Some lash extension kits instruct you to glue the lashes to the underside of your natural lashes rather than above the lash line. This creates a more natural look, according to a Glamour magazine review of the Lashify extension kit.
What to do instead: Professional eyelash extensions
Instead of doing your own eyelash extensions, seek out a qualified professional. Here are a few tips to help you find a skilled eyelash technician:
Go to a good eyelash salon. Find a good salon by asking for recommendations, checking online reviews, looking at before-and-after photos from previous clients, and even visiting before your appointment.
Check tech qualifications. Ask about the eyelash technician's training, certification and experience. Find out how long the tech has been doing lash extensions.
Look at licensing. Verify that the technician meets your state's licensing requirements. Depending on the state, they may need a specific eyelash extension technician license or an aesthetician or cosmetology license.
Scrutinize the glue. Ask ahead of time for the type of glue and a list of ingredients, and look for allergens like formaldehyde. Ask the salon to apply a bit of glue to the inside of your wrist to test for a reaction.
Taking these steps doesn't eliminate the risks entirely, but it may help you stay safe and increase the odds that you'll be happy with your results.
Eyelash extensions FAQ
Want to know more about eyelash extensions? Here are the answers to several commonly asked lash extension questions:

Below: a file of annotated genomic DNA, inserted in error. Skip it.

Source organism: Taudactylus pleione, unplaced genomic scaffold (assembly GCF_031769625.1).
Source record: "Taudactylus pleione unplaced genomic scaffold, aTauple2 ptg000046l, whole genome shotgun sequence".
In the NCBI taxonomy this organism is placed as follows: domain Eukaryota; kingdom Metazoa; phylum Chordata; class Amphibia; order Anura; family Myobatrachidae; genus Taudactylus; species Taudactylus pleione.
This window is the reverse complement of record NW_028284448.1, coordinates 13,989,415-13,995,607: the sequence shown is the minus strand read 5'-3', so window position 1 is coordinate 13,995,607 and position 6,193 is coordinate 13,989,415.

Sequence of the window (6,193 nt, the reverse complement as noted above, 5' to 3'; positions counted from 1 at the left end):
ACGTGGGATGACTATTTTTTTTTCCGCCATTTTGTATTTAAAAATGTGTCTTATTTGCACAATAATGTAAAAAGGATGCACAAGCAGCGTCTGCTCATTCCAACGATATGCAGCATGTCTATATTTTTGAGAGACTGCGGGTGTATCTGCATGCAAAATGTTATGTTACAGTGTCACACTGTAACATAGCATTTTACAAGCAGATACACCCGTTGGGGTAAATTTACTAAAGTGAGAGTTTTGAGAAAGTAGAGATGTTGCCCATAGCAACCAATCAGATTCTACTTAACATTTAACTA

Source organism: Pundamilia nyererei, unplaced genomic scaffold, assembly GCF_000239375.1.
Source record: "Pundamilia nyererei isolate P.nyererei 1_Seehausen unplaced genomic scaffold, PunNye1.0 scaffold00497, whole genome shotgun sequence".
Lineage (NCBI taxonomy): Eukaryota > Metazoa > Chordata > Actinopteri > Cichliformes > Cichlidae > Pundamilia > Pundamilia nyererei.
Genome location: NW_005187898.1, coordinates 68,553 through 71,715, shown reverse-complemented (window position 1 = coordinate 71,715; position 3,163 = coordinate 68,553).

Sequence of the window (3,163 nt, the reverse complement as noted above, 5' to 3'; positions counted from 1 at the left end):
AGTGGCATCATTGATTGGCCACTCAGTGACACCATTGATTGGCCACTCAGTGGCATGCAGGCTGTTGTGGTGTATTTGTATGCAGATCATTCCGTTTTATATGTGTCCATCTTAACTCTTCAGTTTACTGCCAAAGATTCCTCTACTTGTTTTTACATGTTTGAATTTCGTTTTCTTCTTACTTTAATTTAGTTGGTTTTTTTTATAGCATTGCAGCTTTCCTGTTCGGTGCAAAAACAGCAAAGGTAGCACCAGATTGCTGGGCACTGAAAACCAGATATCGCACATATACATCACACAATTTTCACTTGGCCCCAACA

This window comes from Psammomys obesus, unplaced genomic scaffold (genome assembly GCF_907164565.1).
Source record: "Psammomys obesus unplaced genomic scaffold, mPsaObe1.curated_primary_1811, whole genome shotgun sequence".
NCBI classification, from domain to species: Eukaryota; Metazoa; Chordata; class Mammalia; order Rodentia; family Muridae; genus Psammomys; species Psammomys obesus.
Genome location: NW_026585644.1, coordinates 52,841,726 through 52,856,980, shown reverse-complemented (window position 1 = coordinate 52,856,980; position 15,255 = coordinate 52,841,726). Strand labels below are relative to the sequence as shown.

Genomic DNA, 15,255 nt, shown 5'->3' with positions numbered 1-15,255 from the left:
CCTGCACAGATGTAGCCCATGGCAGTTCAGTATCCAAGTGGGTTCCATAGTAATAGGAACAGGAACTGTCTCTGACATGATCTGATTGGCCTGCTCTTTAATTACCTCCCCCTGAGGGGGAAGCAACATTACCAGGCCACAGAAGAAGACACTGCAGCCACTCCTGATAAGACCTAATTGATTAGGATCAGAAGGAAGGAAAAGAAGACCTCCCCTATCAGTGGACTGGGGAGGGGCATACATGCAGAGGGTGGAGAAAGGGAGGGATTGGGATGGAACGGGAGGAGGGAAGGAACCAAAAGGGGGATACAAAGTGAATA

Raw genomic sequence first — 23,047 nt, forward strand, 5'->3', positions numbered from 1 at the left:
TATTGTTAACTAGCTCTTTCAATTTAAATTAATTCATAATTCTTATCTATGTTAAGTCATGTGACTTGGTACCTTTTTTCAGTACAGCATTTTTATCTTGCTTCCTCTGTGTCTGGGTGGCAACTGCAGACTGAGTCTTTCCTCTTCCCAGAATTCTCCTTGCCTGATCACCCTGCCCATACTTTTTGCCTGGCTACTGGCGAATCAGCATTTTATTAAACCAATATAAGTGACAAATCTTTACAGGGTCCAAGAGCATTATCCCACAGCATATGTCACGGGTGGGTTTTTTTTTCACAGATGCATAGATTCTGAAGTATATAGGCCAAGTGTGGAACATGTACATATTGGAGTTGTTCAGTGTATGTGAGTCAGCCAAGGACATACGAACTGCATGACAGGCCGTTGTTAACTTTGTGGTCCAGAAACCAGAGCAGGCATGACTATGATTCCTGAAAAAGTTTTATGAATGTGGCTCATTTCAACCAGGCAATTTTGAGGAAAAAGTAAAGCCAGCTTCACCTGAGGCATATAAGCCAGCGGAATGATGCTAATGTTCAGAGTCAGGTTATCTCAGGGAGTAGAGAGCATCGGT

How do you shower with eyelash extensions?
Your eyelash extension professional should give you instructions for caring for your lashes at home, including bathing and showering. You should be able to bathe and shower normally with lash extensions. Just make sure you don't rub or pull at your lashes in the shower or stand with your eyes directly under strong jets of water.
How long do eyelash extensions last?
Professionally done eyelash extensions should last until your natural lashes fall out. How long that takes will depend on the individual lash and its life cycle. Eyelashes typically last between four and 11 months before they fall out. When a lash comes out, a new eyelash will grow in its place.
How do you remove eyelash extensions?
Do not try to remove your eyelash extensions at home. They're applied with strong semi-permanent glue, and trying to remove them yourself could rip out your lashes, damage your eyelids and/or irritate your eyes. Let your lash extensions fall out on their own or have them removed by a qualified lash extension professional — ideally the same technician who applied the extensions.
Do eyelash extensions ruin your natural lashes?
Yes, in some cases, eyelash extensions can cause you to temporarily or permanently lose your eyelashes. While it won't necessarily happen, it is a risk to consider carefully. Remember that your eyelashes help to keep your eyes moist and protected from dust, pollen and other debris that could cause damage or irritation.
See your eye doctor for lash extension problems
If you do have an allergy to the adhesive, an eye infection or some other problem, your eye doctor can offer a diagnosis and treatment along with advice on avoiding complications from eyelash extensions in the future.
Page published in August 2021
Page updated in January 2022